George Harrison gets a doco by Martin Scorsese

Previously unseen footage of George Harrison features in a mammoth documentary about the former Beatle to be released later this year.

Bandmates Paul McCartney and Ringo Starr are interviewed in the three-and-a-half hour film produced by Oscar-winning director Martin Scorsese and Harrison’s widow, Olivia.

Named after his 1973 album, Living in the Material World traces the guitarist’s life from his working class beginnings in Liverpool to his fame with the Fab Four in the 1960s.

It will also cover his later years as a solo musician, member of ‘supergroup’ the Traveling Wilburys and work as a philanthropist and filmmaker.

The film includes home movies and interviews with Eric Clapton, Yoko Ono, Phil Spector, the Beatles’ producer George Martin and Monty Python stars Terry Gilliam and Eric Idle.

Harrison died of lung cancer in 2001 in Los Angeles at the age of 58.

Although often referred to as the quiet Beatle, he wrote hit songs like ‘Here Comes the Sun’ and ‘Something’ for group, before bringing out his own solo albums and later playing with the Traveling Wilburys in the Eighties.

Scorsese, whose music projects include The Last Waltz in 1978 about the final concert of The Band, and the Rolling Stones documentary Shine A Light, said he had long been a fan of Harrison.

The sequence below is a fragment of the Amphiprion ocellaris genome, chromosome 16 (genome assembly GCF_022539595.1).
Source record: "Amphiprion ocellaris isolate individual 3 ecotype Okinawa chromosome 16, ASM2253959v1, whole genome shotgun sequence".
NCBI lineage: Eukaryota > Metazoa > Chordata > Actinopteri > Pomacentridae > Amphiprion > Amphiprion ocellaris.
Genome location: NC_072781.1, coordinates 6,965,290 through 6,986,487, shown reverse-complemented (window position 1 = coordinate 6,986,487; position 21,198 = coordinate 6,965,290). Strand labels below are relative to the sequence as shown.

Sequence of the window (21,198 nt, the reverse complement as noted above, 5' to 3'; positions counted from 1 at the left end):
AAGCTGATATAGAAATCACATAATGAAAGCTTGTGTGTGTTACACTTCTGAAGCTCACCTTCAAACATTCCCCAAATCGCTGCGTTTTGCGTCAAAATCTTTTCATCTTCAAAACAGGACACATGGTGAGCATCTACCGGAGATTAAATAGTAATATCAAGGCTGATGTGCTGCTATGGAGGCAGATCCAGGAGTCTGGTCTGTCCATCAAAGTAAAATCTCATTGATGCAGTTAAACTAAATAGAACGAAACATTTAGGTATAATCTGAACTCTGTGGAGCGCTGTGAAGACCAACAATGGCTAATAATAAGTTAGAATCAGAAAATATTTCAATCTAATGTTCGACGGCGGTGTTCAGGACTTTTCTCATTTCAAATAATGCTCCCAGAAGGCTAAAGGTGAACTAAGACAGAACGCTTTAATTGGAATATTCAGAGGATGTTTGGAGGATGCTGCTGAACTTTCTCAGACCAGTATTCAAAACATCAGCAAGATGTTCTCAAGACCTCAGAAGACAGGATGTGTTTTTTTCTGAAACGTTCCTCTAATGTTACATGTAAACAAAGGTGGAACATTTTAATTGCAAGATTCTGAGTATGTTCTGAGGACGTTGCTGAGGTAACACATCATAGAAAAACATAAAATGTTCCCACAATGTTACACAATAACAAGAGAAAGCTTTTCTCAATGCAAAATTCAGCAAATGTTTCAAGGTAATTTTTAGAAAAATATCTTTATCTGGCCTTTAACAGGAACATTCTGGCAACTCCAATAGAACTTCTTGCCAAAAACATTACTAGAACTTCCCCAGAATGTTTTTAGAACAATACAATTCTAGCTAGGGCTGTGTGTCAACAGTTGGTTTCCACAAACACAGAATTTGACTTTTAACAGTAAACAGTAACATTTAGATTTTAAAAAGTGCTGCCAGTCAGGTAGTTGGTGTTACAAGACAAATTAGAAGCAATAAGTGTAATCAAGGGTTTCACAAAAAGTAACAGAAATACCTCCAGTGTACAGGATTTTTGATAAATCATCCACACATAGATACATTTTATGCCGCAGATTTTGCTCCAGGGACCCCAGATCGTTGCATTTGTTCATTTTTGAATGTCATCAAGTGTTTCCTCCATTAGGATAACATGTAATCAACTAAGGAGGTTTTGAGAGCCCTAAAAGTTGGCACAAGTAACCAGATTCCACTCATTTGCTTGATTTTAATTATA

‘So when I was offered the chance to make this picture, I jumped at it,’ he said.

Wallace McTavish,Beatles’Spending time with Olivia Harrison, interviewing so many of George’s closest friends, reviewing all that footage, some of it never seen before, and listening to all of that magnificent music – it was a joy, and an experience I’ll always treasure.’

The director added, ‘I first came to know George through the music, which was the soundtrack of our world – those beautifully lyrical guitar breaks and solos, those unforgettable songs of George’s like I Me Mine or If I Needed Someone.

‘After the Beatles George and his music seemed to open up and flower. I will never forget the first time I heard All Things Must Pass, the overwhelming feeling of taking in all that glorious music for the first time.

‘It was like walking into a cathedral.’

A book will accompany the documentary, which is released on DVD in October.

by Wallace McTavish

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